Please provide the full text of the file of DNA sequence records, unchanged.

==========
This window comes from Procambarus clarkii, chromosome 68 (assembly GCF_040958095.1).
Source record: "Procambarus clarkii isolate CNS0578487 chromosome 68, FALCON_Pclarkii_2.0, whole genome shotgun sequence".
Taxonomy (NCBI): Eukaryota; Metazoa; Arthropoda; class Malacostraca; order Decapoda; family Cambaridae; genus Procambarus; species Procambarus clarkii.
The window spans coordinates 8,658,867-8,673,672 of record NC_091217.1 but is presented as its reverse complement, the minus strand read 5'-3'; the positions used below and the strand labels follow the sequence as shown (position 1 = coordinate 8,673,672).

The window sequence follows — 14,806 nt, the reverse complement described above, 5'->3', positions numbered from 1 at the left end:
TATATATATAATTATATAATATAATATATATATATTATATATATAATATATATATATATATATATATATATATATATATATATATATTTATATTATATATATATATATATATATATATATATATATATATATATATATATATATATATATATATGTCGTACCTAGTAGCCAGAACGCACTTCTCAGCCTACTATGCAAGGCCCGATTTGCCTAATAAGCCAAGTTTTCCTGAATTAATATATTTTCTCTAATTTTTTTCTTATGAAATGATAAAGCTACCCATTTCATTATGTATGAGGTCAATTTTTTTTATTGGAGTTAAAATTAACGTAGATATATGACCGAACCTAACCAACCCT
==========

This window comes from Procambarus clarkii, chromosome 68 (assembly GCF_040958095.1).
Source record: "Procambarus clarkii isolate CNS0578487 chromosome 68, FALCON_Pclarkii_2.0, whole genome shotgun sequence".
Taxonomy (NCBI): Eukaryota; Metazoa; Arthropoda; class Malacostraca; order Decapoda; family Cambaridae; genus Procambarus; species Procambarus clarkii.
The window spans coordinates 8,658,867-8,673,672 of record NC_091217.1 but is presented as its reverse complement, the minus strand read 5'-3'; the positions used below and the strand labels follow the sequence as shown (position 1 = coordinate 8,673,672).

The window sequence follows — 14,806 nt, the reverse complement described above, 5'->3', positions numbered from 1 at the left end:
TATATATATAATTATATAATATAATATATATATATTATATATATAATATATATATATATATATATATATATATATATATATATATATTTATATTATATATATATATATATATATATATATATATATATATATATATATATATATATATATATATGTCGTACCTAGTAGCCAGAACGCACTTCTCAGCCTACTATGCAAGGCCCGATTTGCCTAATAAGCCAAGTTTTCCTGAATTAATATATTTTCTCTAATTTTTTTCTTATGAAATGATAAAGCTACCCATTTCATTATGTATGAGGTCAATTTTTTTTATTGGAGTTAAAATTAACGTAGATATATGACCGAACCTAACCAACCCT